Most of the time these columns are spent defending the tenets of Conservatism and those that espouse them. In this piece, this columnist must take some exception with the behavior of a few within my own Conservative ranks. Their actions have moved beyond the necessary confines of decency and common sense.
I refer to a new popular program called “The Five”. It consists of five political pundits who sit around a table and debate, in sometimes colorful fashion, the various issues of the day. While I generally find the program entertaining and informative, today there was a segment that gave pause and then disappointment to this viewer.
The topic, quite frankly, on the surface seemed unworthy of discussion and, really, none of their business. They discussed of basketball game in San Antonio between two high schools; one with a majority of Caucasians, one with a majority of Latinos. The Caucasian school won the game, whereupon, the winning school’s student body began chanting, “U.S.A, U.S.A.”! In the aftermath of this, the leadership of the winning high school issued an apology to their opponents’ school for the behavior of their student body.
To my surprise, the majority of the co-hosts on the show took umbrage with the issued apology as if the school was apologizing for the school’s patriotism…really? Juan Williams, a liberal whom I generally as a rule disagree with, was the first to show some sanity by explaining that this was not an international game. This was no triumph of the United States over some visiting foreign team. This was simply two Texas high schools competing in basketball. There was no need for chanting “U.S.A.” at their opponent.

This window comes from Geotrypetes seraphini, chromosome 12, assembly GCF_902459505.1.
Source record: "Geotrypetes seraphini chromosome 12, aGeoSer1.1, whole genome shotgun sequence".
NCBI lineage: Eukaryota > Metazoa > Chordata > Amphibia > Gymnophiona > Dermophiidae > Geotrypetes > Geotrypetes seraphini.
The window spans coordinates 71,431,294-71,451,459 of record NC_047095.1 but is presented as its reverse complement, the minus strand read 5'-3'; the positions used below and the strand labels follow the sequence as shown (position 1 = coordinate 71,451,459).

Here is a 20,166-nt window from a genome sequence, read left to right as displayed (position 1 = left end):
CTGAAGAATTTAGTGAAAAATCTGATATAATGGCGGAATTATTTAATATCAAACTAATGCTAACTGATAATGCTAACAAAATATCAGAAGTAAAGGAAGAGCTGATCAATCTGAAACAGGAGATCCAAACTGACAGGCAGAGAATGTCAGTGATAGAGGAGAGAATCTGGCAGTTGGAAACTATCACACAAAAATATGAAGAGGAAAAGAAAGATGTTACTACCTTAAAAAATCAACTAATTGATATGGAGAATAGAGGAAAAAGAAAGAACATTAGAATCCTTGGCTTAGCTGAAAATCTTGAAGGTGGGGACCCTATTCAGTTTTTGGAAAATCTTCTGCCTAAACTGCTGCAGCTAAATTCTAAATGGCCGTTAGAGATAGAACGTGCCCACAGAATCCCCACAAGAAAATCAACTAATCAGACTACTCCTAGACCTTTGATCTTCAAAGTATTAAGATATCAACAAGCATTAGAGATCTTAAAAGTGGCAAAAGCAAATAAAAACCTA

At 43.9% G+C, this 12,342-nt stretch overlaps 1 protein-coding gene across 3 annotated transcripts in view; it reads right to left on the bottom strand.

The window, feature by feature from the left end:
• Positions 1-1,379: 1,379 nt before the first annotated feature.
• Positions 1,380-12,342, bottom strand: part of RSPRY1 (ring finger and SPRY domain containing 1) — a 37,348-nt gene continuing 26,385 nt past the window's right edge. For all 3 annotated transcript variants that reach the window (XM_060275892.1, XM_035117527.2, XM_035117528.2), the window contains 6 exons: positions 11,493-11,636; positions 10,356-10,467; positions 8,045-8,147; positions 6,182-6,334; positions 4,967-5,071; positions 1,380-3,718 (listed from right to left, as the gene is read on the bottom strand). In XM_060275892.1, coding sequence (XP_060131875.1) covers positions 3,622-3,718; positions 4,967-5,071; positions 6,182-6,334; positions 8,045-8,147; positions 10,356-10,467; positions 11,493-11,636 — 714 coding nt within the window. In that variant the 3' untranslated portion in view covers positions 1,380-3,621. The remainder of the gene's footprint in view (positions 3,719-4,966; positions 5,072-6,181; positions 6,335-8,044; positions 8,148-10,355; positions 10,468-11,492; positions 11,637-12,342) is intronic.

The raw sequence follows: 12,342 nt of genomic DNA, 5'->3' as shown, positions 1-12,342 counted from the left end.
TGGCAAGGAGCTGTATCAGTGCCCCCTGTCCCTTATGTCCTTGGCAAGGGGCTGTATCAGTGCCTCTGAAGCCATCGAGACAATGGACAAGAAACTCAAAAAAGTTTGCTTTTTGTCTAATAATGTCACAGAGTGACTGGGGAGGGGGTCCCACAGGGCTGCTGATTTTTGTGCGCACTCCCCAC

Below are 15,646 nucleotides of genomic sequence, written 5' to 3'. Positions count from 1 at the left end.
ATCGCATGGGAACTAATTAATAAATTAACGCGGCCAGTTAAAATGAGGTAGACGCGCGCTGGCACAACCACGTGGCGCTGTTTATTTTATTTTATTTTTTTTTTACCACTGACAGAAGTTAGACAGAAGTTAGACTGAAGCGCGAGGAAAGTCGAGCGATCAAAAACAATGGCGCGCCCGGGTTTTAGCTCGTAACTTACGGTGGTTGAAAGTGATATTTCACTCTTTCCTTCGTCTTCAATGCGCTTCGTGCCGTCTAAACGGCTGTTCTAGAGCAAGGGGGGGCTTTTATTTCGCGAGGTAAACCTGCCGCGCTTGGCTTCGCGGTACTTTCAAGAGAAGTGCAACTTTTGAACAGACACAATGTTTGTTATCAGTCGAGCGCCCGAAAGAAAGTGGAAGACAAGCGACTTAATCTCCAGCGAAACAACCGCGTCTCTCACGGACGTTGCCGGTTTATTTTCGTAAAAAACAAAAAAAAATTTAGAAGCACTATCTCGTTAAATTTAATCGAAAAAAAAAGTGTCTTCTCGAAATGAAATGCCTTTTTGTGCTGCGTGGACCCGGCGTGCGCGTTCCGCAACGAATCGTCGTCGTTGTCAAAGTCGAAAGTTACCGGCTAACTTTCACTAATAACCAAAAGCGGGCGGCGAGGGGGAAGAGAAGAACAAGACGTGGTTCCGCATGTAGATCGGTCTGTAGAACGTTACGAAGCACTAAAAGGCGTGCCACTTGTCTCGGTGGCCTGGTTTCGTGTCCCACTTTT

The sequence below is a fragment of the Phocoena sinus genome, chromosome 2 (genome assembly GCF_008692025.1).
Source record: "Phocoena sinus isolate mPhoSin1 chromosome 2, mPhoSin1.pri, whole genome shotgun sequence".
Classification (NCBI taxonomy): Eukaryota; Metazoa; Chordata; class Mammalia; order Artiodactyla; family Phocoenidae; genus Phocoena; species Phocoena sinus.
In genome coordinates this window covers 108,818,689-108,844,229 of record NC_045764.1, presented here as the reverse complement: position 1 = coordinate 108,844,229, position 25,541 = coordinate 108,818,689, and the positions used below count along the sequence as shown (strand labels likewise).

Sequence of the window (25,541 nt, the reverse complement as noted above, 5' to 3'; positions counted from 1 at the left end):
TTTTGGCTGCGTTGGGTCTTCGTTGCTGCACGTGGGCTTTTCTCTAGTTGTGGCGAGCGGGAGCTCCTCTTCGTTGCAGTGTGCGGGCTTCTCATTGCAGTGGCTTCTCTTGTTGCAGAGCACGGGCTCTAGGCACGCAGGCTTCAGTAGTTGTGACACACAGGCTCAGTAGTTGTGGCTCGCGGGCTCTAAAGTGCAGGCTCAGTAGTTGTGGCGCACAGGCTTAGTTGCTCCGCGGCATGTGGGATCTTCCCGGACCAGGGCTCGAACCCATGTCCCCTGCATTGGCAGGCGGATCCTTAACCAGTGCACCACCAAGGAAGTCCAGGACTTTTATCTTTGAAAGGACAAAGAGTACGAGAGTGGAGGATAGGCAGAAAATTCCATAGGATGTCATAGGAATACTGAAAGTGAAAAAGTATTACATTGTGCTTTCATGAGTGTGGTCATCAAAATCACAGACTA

As the other commentators converged on Mr. Williams, I despaired that my fellow conservatives were arguing out of blind passion and that none would advocate for common sense. Thankfully, Dana Perino spoke up with fairness and clear-headedness that should be the banner of all conservatives and agreed with Juan Williams. This issue is not that difficult.
Some children misbehaved at a basketball game. They allowed the tensions of the immigration issues of our day filter into their competitive spirit. There is no international border that separates the two schools, but there is the color of their skin and origin of their race. Why didn’t they chant the name of their high school, their fight song or their mascot? The adults present used this as a teaching opportunity. They showed there is a correct way to hail the symbols of your nation and it is not to diminish the validity of your fellow Americans. The leadership of these schools behaved like adults and handled the matter effectively and rightly. They are to be commended.
Sometimes, unfortunately, there are times when we as combatants in these ideological wars get so engrossed in staking our ground, we lose focus on truth. We rail against a wrong whether it’s there or not. It’s what we call here in Maine “right of reason”. For this matter, the school leaders of San Antonio, Juan Williams and Dana Perino behaved as adults. Eric Bolling, Andrea Tantaros and Kimberly Guilfoyle, in this instance, did not.